I'm responsible for the delivery of Scottish Wildcat Action’s Communications plan, PR, marketing and promotion of the project's key messages through our website and social media channels. My role also involves working with the media.
Latest News - Local councillors step up as Scottish wildcat champions
Aberdeenshire councillors Robbie Withey and Gwyneth Petrie, who both represent Huntly, Strathbogie and Howe of Alford, have volunteered as Scottish wildcat champions to support the work being done by Scottish Wildcat Action.
Both councillors Withey and Petrie spent a day out with our Strathbogie Project Officer, Emma Rawling, to find out more about the work being done to save the highly-endangered species in the local area.
Strathbogie is one of the priority areas which Scottish Wildcat Action have chosen to work in, to try to restore a viable population of this native animal throughout Scotland.
Councillor Withey said: "Scottish Wildcat Action are doing incredible work in the area, made possible by an amazing and dedicated group of volunteers. The Scottish Wildcat is native only to Scotland and should be considered a national treasure, the more people willing to help save the species the better.
"This area is Wildcat Country and perhaps one day, once existing numbers are stable we can progress towards growing the number of cats in the area. Not only would that be a good thing for the animals but it could also bring many great benefits to the area."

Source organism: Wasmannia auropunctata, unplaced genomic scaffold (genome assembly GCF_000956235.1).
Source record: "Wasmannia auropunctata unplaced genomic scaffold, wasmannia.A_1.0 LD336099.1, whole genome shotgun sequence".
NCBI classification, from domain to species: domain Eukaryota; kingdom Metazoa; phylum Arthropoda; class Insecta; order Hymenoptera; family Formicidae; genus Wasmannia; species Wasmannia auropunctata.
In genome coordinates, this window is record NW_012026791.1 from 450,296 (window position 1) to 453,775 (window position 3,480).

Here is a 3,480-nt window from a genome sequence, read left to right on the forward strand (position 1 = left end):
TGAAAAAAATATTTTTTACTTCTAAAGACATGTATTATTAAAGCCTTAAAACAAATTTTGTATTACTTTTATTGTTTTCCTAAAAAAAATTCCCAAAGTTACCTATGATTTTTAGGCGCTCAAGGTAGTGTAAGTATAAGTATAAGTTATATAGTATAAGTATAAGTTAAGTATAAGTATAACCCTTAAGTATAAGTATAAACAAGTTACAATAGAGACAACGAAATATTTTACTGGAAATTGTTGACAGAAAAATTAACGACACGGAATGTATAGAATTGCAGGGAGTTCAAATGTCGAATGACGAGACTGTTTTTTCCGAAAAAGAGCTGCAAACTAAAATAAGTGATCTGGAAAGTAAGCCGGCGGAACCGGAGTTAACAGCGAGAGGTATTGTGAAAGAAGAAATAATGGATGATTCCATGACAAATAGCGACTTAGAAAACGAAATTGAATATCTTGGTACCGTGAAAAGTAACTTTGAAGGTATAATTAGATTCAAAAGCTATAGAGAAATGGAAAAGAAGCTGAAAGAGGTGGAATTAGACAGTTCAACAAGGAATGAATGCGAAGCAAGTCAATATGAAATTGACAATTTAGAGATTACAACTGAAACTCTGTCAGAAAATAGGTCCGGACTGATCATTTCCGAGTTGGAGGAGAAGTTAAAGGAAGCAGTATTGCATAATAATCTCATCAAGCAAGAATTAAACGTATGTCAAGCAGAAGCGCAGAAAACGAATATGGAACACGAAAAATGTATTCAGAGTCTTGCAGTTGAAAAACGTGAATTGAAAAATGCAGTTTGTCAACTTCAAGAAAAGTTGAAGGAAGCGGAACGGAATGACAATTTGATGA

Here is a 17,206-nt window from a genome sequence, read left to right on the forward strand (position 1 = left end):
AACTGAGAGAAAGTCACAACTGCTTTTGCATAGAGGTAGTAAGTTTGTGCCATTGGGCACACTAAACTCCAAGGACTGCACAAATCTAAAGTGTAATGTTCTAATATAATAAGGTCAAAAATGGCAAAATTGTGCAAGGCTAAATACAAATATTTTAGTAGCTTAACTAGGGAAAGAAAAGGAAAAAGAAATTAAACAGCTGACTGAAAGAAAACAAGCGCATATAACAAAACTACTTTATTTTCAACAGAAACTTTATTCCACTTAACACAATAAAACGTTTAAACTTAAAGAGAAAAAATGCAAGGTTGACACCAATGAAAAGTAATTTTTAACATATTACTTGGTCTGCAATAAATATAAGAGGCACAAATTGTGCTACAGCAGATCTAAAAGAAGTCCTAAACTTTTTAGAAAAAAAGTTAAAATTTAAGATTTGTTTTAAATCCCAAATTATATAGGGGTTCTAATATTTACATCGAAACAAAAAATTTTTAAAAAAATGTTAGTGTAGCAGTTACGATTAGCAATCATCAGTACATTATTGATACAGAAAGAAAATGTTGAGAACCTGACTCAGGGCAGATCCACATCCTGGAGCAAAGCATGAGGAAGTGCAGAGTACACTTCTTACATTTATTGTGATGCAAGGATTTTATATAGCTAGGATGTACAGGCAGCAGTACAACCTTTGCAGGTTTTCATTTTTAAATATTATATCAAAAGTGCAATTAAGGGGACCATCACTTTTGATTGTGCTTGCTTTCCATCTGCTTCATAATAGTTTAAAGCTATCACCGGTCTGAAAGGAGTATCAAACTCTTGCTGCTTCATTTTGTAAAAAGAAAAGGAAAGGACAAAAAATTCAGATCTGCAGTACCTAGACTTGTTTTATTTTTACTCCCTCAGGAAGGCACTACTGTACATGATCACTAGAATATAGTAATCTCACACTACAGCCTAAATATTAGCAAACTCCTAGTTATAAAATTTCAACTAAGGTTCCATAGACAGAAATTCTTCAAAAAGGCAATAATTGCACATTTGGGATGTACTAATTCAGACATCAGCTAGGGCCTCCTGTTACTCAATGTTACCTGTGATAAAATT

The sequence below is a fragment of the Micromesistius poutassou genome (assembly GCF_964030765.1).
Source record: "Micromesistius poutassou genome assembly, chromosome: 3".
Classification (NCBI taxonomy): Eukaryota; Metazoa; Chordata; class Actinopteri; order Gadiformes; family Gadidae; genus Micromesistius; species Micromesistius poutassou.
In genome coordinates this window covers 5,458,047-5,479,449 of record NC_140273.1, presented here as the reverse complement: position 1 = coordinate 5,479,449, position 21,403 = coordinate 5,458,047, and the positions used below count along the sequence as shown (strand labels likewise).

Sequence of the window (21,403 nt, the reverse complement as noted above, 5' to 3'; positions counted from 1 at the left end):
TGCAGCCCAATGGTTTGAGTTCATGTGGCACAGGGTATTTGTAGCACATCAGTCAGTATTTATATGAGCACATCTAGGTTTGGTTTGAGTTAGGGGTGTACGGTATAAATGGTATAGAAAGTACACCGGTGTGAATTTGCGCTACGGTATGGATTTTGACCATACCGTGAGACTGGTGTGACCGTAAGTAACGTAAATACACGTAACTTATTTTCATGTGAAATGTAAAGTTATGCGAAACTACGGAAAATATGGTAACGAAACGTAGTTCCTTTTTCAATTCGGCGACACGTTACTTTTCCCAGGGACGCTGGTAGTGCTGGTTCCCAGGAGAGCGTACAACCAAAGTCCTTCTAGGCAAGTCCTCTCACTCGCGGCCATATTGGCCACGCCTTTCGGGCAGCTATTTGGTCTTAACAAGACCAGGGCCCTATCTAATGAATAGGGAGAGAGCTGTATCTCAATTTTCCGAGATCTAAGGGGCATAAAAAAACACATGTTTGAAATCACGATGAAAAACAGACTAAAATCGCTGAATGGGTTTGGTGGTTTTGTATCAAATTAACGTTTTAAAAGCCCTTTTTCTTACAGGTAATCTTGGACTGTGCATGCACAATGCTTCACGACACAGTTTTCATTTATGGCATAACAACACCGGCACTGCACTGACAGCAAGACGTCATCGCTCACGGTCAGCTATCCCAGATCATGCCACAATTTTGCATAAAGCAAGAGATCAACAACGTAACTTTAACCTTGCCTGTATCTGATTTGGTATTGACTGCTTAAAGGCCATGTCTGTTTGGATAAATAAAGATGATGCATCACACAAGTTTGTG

Councillor Petrie added: "Numbers of these beautiful animals are dropping quickly and there’s a real risk that they could become extinct without the great work being carried out by Scottish Wildcat Action.
"In comparison with other species, the biggest threat to our wildcats is hybridisation, and the most important message to the public is that if you have domestic cats and live near to the priority area, then please neuter them."
Our Project Officer Emma Rawling said: "We are so grateful to our Aberdeenshire Council Wildcat champions for their help in spreading the word in our local communities about our Scottish Wildcats. We hope everyone in the area gets behind the work to protect them and help save this iconic Scottish Species."
Twenty-one local councillors have stepped up and volunteered to champion a range of biodiversity species, habitats and topics considered to be facing particular challenges in Aberdeenshire.
Following the success of a Biodiversity Champions initiative which began in 2016, the local project is similar to a national scheme which invites MSPs to champion species under threat.
However, the list of issues for Aberdeenshire has been widened to include habitats such as peatlands, and issues in particular need of attention including pollinators, community tree planting and control of invasive non-native species (INNS).
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